We need to redefine strength

You never realize how strong you are until you are faced with a challenge that tests your strength. Many people see being strong as hiding your emotions, censoring how you feel and keeping it together at all times…basically to lie to yourself and to others that you even feel or have any problems in your life.

Why do so many people believe that tears are a sign of weakness? How many times have you heard “suck it up” when you were hurting so badly that you didn’t even have any breath to suck up in the first place? Those kinds of words drain any remaining life out of a person leaving them hopeless and wounded. Life isn’t fair…absolutely, but that doesn’t mean pain should be swept under the rug and invalidated.

Pain is real. It stings. It hurts.

The truth is, there are times when life knocks the breath out of you without warning and leaves you down on the floor seeing stars. When that happens, you don’t need another slap in the face or kick in the gut by an insensitive person throwing out cliches and half-baked solutions.

We need to redefine strength.

Being strong isn’t denying your emotions…it’s embracing them. It’s saying yes, I’m hurting, yes multiple sclerosis is kicking my butt, yes I’m tired, then allowing yourself time to face those challenges head on. It’s crying when you need to and screaming if you have to. You don’t even have to succeed in order to be strong. Trying your best and failing shows greater strength than doing the victory dance at the finish line. You have to be honest with yourself and acknowledge your feelings. You can’t hold back what makes you, you!

The important thing is to not allow those feelings to control you. Give yourself thirty minutes to cry that gut wrenching cry you need to get out, then catch your breath, blow you nose, dry your eyes and hold your head high.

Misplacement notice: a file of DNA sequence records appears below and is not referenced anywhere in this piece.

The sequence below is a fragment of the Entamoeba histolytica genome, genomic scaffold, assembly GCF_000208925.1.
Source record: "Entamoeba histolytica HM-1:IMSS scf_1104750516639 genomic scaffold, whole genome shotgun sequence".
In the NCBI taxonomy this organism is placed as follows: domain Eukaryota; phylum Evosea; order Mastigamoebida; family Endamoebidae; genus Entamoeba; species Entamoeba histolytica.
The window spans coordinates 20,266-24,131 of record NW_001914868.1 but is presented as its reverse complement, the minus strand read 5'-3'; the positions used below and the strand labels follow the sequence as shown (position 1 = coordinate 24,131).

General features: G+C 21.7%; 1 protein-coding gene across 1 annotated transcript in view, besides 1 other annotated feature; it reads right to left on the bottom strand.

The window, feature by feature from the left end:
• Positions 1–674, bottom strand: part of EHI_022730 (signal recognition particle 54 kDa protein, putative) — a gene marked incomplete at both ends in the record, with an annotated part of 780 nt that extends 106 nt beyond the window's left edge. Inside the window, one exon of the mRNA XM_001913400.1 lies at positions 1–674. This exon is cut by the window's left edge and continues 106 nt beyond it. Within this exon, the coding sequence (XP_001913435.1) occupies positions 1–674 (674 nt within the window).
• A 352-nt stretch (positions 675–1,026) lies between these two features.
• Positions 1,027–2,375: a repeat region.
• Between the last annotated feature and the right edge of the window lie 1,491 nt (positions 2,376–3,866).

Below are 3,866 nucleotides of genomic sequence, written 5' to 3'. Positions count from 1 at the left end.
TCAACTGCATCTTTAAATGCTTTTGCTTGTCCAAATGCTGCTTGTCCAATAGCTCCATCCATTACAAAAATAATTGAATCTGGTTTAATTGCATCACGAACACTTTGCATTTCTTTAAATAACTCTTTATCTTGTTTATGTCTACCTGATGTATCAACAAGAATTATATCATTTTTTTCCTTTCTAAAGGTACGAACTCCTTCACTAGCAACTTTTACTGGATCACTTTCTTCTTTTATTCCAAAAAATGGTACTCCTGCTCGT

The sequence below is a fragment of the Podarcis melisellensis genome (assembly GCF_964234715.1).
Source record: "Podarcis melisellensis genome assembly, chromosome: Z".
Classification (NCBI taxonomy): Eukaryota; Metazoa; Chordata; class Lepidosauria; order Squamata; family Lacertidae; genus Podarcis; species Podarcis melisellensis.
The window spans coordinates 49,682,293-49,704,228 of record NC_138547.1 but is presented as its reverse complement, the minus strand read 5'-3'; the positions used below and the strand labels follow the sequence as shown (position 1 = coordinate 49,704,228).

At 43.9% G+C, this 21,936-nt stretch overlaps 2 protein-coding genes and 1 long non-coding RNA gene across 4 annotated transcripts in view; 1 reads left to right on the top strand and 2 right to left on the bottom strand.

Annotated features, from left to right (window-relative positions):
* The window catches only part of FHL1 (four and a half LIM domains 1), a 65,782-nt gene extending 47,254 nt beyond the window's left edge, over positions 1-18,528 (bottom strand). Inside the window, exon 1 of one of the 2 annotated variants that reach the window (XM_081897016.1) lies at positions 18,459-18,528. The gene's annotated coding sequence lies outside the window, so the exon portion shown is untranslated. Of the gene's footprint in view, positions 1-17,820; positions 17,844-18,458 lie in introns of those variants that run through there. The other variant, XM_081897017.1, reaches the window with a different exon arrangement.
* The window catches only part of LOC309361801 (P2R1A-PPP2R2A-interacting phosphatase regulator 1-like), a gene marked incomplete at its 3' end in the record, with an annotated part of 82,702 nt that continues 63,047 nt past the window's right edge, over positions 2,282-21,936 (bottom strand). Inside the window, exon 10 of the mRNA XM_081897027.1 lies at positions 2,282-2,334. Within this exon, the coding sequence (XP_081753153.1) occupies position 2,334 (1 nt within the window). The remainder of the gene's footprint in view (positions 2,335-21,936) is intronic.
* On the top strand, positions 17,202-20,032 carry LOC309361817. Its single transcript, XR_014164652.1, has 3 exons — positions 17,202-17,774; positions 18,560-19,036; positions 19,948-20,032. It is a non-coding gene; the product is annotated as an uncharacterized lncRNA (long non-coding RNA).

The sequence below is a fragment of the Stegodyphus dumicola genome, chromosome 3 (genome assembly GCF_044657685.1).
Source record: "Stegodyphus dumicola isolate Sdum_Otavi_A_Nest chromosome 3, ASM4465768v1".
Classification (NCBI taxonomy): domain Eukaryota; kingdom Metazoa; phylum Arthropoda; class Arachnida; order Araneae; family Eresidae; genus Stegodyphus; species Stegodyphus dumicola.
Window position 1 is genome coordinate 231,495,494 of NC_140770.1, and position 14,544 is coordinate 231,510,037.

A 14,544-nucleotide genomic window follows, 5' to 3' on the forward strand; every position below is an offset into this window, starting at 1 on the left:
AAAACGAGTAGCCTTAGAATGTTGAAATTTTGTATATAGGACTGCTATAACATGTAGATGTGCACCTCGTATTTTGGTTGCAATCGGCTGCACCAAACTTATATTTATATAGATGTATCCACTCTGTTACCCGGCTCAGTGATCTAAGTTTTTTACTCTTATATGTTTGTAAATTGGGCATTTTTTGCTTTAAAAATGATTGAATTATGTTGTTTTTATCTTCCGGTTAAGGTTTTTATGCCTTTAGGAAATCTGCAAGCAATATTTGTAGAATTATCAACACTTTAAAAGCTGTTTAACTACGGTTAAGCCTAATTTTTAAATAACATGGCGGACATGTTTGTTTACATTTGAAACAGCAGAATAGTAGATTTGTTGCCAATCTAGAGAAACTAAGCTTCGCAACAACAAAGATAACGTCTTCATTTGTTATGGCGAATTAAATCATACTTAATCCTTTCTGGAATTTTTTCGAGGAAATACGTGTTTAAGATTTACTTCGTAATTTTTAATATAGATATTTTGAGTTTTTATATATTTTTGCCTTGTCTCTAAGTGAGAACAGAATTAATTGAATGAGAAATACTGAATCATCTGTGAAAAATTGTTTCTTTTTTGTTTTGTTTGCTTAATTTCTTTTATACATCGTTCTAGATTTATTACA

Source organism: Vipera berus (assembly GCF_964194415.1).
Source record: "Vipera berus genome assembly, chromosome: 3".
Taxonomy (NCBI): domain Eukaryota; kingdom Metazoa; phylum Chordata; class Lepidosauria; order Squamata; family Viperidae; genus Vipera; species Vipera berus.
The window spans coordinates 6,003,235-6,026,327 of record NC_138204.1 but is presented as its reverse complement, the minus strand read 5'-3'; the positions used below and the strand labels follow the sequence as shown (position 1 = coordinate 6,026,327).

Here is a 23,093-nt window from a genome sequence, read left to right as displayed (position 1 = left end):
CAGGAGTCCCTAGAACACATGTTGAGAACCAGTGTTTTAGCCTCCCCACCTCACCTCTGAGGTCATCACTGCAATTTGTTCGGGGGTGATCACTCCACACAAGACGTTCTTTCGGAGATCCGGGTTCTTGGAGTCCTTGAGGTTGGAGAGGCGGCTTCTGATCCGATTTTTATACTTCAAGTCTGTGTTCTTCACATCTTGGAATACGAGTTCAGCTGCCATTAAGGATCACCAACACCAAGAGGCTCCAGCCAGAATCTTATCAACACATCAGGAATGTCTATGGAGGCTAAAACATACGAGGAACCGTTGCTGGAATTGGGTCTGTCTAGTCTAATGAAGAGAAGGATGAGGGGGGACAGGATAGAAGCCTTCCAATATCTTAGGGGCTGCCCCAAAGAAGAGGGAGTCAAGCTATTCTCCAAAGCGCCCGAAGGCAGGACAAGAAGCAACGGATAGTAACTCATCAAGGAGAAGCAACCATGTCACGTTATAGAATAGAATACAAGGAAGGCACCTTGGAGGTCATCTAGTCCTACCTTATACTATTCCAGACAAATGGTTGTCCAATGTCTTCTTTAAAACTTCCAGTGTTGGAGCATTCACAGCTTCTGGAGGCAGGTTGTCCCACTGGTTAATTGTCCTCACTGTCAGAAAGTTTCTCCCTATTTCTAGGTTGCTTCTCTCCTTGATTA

Never give up the fight to survive no matter how weak, hopeless, or completely powerless you feel. You are stronger than you give yourself credit for. Remember, tears aren’t weakness, they are simply parts of you leaking out to make room for those amazing muscles you are developing.

MS Gets on My NervesMS WarriorMS Superhero  


About the Author

Penelope Conway

Penelope Conway
Penelope started Positive Living with MS as a way to help others with MS stay positive in the midst of a terrible disease. She believes that staying positive and holding onto hope is the key to waking up each morning with the strength to get through the day. Multiple Sclerosis may never go away, but neither will her determination and her drive to help others through the journey.

8 replies
  1. Peggy
    Peggy says:

    Soo many times I’ve ..”done the times to cry that gut wrenching cry you need to get out, then catch your breath, blow you nose, dry your eyes and hold your head high.” Penelope but not looked at it as you’ve so eloquently said it. Thanks!

  2. Rodger Ashton-Smith
    Rodger Ashton-Smith says:

    Thanks Penelope it’s a good thought and we do need to get more strength. My arms and upper body still work ok, but my right leg has gone on holiday and left no address to get it back. Oh and the fatigue has ruined my life in all respects, the least of all is walking ability that has gone.

  3. Jan
    Jan says:

    Thank you for saying it’s OK to cry. I have many times & do feel stronger afterwards. Peopke always say I “look good” when I’m hurting so much. Maybe it was from the “good cry” I had the day before that gave me the strength to have them say that?
    😘 Jan

  4. Brigitte C.
    Brigitte C. says:

    My name is Brigitte and the definition of my name is strength. However, I feel that strength comes from a place deep inside of you that tells you no matter what you are going through or whatever your circumstances may be, giving up is not! an option. Thank you Carol for all that you do to encourage us to stay strong. I hope that I have encouraged you to do the same.😊

  5. Carole K.
    Carole K. says:

    Penelope,

    Simply wonderful! Thank you for putting in words the thoughts in my head!

    Stay Strong,

    Carole

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